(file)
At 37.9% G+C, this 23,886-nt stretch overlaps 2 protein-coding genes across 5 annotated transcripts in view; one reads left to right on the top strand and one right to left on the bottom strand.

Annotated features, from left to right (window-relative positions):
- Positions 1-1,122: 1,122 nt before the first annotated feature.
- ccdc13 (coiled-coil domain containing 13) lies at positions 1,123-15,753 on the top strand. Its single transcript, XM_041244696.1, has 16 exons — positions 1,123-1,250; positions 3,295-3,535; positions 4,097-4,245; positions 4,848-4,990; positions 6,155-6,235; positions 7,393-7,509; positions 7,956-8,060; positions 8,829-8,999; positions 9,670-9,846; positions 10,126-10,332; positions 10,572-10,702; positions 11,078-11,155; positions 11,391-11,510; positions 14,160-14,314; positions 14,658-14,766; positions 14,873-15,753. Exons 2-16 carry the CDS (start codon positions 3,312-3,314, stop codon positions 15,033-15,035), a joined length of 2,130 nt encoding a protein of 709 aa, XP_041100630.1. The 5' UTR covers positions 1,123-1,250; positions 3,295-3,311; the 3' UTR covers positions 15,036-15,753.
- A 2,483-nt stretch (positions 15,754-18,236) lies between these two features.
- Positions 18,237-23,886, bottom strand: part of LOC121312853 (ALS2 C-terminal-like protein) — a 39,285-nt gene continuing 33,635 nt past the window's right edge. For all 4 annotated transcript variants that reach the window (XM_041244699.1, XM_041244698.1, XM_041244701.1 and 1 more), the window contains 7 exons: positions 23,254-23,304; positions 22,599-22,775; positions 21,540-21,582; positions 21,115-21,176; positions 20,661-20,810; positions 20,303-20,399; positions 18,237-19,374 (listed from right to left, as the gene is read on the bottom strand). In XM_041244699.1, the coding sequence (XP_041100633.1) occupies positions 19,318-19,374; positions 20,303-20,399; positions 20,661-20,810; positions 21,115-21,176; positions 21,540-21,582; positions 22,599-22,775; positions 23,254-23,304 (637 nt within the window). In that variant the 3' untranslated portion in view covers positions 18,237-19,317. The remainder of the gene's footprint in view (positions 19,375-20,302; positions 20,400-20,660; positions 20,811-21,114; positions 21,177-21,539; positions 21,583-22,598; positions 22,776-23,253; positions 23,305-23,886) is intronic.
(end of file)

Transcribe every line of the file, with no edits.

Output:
At 37.9% G+C, this 23,886-nt stretch overlaps 2 protein-coding genes across 5 annotated transcripts in view; one reads left to right on the top strand and one right to left on the bottom strand.

Annotated features, from left to right (window-relative positions):
- Positions 1-1,122: 1,122 nt before the first annotated feature.
- ccdc13 (coiled-coil domain containing 13) lies at positions 1,123-15,753 on the top strand. Its single transcript, XM_041244696.1, has 16 exons — positions 1,123-1,250; positions 3,295-3,535; positions 4,097-4,245; positions 4,848-4,990; positions 6,155-6,235; positions 7,393-7,509; positions 7,956-8,060; positions 8,829-8,999; positions 9,670-9,846; positions 10,126-10,332; positions 10,572-10,702; positions 11,078-11,155; positions 11,391-11,510; positions 14,160-14,314; positions 14,658-14,766; positions 14,873-15,753. Exons 2-16 carry the CDS (start codon positions 3,312-3,314, stop codon positions 15,033-15,035), a joined length of 2,130 nt encoding a protein of 709 aa, XP_041100630.1. The 5' UTR covers positions 1,123-1,250; positions 3,295-3,311; the 3' UTR covers positions 15,036-15,753.
- A 2,483-nt stretch (positions 15,754-18,236) lies between these two features.
- Positions 18,237-23,886, bottom strand: part of LOC121312853 (ALS2 C-terminal-like protein) — a 39,285-nt gene continuing 33,635 nt past the window's right edge. For all 4 annotated transcript variants that reach the window (XM_041244699.1, XM_041244698.1, XM_041244701.1 and 1 more), the window contains 7 exons: positions 23,254-23,304; positions 22,599-22,775; positions 21,540-21,582; positions 21,115-21,176; positions 20,661-20,810; positions 20,303-20,399; positions 18,237-19,374 (listed from right to left, as the gene is read on the bottom strand). In XM_041244699.1, the coding sequence (XP_041100633.1) occupies positions 19,318-19,374; positions 20,303-20,399; positions 20,661-20,810; positions 21,115-21,176; positions 21,540-21,582; positions 22,599-22,775; positions 23,254-23,304 (637 nt within the window). In that variant the 3' untranslated portion in view covers positions 18,237-19,317. The remainder of the gene's footprint in view (positions 19,375-20,302; positions 20,400-20,660; positions 20,811-21,114; positions 21,177-21,539; positions 21,583-22,598; positions 22,776-23,253; positions 23,305-23,886) is intronic.